Two criteria for a good vaccine are “effective” and “safe.” The coronavirus vaccine technically named BNT162b2 and developed by industry giant Pfizer and BioNTech meets both standards, according to the professionals who have developed the vaccine, conducted randomized clinical trials and reviewed resulting data during the past several months.
It has received emergency authorization from the FDA and from regulators in the United Kingdom, Canada, Bahrain, Mexico and Saudi Arabia.
Data from the randomized Pfizer-BioNTech trial showed the two-dose vaccine to be 100 percent effective in preventing severe illness from covid-19.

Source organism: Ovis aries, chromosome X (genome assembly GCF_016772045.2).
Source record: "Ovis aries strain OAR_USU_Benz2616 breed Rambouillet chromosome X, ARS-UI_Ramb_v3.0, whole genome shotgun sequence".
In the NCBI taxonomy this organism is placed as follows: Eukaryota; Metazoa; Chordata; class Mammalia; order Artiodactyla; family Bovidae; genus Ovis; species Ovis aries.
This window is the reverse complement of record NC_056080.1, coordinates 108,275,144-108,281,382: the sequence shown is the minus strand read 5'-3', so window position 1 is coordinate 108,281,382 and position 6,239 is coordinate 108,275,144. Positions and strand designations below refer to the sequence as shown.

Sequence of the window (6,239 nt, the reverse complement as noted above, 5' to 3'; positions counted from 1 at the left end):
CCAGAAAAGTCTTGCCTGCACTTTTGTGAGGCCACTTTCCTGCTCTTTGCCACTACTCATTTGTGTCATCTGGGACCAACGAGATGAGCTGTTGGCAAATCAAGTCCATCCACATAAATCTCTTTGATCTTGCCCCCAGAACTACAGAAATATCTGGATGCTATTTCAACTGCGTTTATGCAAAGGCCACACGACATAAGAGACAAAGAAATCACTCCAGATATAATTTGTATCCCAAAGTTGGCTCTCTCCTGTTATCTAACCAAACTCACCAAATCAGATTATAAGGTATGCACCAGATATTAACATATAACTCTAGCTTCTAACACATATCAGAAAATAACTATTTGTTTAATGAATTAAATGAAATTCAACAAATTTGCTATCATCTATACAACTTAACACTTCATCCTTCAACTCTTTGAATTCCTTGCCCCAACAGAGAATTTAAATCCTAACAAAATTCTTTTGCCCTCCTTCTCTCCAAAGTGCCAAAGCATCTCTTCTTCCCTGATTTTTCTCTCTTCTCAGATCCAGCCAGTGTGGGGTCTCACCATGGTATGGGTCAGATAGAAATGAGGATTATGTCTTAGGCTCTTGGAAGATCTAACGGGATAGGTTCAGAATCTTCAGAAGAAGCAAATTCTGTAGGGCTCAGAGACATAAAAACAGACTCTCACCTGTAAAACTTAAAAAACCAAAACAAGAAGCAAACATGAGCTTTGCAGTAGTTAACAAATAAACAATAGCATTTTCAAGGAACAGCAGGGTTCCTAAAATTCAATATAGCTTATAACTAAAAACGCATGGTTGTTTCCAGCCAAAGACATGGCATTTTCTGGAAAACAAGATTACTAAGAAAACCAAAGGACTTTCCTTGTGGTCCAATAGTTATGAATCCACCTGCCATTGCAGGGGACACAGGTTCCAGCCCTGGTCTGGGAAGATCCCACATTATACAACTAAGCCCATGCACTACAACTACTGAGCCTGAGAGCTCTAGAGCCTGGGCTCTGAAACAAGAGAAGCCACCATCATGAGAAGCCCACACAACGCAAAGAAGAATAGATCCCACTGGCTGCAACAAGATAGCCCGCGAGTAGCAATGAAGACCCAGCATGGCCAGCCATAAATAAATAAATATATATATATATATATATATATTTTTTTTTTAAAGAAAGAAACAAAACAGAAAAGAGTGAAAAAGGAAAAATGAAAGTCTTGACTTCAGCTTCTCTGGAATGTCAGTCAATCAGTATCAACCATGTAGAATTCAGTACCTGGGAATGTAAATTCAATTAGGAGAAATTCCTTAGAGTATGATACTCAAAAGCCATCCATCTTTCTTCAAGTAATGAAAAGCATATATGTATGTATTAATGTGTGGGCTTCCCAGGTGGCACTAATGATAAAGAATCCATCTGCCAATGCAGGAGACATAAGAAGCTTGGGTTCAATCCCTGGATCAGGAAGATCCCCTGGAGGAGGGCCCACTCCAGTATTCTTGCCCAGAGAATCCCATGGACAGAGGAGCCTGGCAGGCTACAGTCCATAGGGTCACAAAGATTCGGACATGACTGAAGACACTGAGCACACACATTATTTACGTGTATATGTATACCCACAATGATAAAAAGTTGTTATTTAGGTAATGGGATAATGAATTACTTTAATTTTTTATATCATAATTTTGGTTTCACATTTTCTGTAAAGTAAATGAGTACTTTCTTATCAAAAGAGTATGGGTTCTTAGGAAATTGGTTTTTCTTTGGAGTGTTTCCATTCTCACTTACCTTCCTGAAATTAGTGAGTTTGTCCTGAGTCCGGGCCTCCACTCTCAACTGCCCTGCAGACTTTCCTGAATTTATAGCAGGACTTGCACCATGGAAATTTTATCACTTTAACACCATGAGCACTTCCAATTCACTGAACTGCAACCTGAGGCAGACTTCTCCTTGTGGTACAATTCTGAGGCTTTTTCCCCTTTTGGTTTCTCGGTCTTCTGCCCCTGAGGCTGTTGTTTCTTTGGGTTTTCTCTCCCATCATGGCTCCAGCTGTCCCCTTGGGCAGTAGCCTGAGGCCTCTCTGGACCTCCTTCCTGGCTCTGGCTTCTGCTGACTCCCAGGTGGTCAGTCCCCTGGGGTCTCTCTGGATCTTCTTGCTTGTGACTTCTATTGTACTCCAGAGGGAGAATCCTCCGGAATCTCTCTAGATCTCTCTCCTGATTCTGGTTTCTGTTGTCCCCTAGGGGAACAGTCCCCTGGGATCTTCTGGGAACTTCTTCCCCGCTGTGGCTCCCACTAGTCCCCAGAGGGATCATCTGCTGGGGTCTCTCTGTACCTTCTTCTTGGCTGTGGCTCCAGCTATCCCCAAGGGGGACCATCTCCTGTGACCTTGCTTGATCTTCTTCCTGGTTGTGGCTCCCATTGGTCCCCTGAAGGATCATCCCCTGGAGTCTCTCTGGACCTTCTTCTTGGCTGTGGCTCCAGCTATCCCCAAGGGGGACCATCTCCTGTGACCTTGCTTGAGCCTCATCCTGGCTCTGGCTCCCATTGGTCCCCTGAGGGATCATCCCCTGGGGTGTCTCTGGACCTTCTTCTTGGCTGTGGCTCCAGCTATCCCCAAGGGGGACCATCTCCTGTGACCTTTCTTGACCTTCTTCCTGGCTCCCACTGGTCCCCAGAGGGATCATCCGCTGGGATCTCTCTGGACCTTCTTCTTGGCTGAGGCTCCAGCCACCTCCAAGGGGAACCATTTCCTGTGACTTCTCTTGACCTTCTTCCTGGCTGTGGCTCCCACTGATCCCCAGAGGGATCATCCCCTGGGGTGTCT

But in roughly half the people who get the shot, it can produce modest side effects, including fever, headache, fatigue and pain at the injection site. That’s typical for most vaccines.
This is not a flaw or a failure, vaccine experts hasten to point out. Side effects are a sign the immune system is kicking into gear, as intended. They’re a feature and not a bug, to borrow the language of computer programmers.
“Things like fever or soreness at the injection site are normal, and actually they indicate that your body is reacting to the vaccine, which is what you want,” said Ellen F. Foxman, an immunologist at the Yale School of Medicine. “That’s a good thing.”